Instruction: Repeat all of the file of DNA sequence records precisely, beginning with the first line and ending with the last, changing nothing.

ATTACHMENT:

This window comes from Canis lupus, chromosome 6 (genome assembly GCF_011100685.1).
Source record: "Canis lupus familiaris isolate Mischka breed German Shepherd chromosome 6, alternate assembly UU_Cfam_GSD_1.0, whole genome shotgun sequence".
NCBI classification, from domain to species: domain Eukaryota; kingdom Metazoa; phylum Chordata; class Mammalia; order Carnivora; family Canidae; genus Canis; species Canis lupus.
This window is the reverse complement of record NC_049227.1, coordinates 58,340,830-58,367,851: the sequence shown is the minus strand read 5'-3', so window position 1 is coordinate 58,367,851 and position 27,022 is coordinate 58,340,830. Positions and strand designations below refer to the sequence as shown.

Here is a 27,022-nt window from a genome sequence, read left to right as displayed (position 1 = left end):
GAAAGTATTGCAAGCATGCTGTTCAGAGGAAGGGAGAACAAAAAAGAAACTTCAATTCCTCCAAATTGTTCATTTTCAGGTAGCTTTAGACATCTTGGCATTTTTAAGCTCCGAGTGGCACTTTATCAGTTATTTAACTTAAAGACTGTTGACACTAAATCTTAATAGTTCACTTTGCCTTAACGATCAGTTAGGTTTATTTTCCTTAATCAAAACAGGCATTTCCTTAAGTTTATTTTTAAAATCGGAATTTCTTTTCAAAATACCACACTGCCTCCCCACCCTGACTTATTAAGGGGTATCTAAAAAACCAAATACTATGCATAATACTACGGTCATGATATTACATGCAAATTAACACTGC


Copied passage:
This window comes from Canis lupus, chromosome 6 (genome assembly GCF_011100685.1).
Source record: "Canis lupus familiaris isolate Mischka breed German Shepherd chromosome 6, alternate assembly UU_Cfam_GSD_1.0, whole genome shotgun sequence".
NCBI classification, from domain to species: domain Eukaryota; kingdom Metazoa; phylum Chordata; class Mammalia; order Carnivora; family Canidae; genus Canis; species Canis lupus.
This window is the reverse complement of record NC_049227.1, coordinates 58,340,830-58,367,851: the sequence shown is the minus strand read 5'-3', so window position 1 is coordinate 58,367,851 and position 27,022 is coordinate 58,340,830. Positions and strand designations below refer to the sequence as shown.

Here is a 27,022-nt window from a genome sequence, read left to right as displayed (position 1 = left end):
GAAAGTATTGCAAGCATGCTGTTCAGAGGAAGGGAGAACAAAAAAGAAACTTCAATTCCTCCAAATTGTTCATTTTCAGGTAGCTTTAGACATCTTGGCATTTTTAAGCTCCGAGTGGCACTTTATCAGTTATTTAACTTAAAGACTGTTGACACTAAATCTTAATAGTTCACTTTGCCTTAACGATCAGTTAGGTTTATTTTCCTTAATCAAAACAGGCATTTCCTTAAGTTTATTTTTAAAATCGGAATTTCTTTTCAAAATACCACACTGCCTCCCCACCCTGACTTATTAAGGGGTATCTAAAAAACCAAATACTATGCATAATACTACGGTCATGATATTACATGCAAATTAACACTGC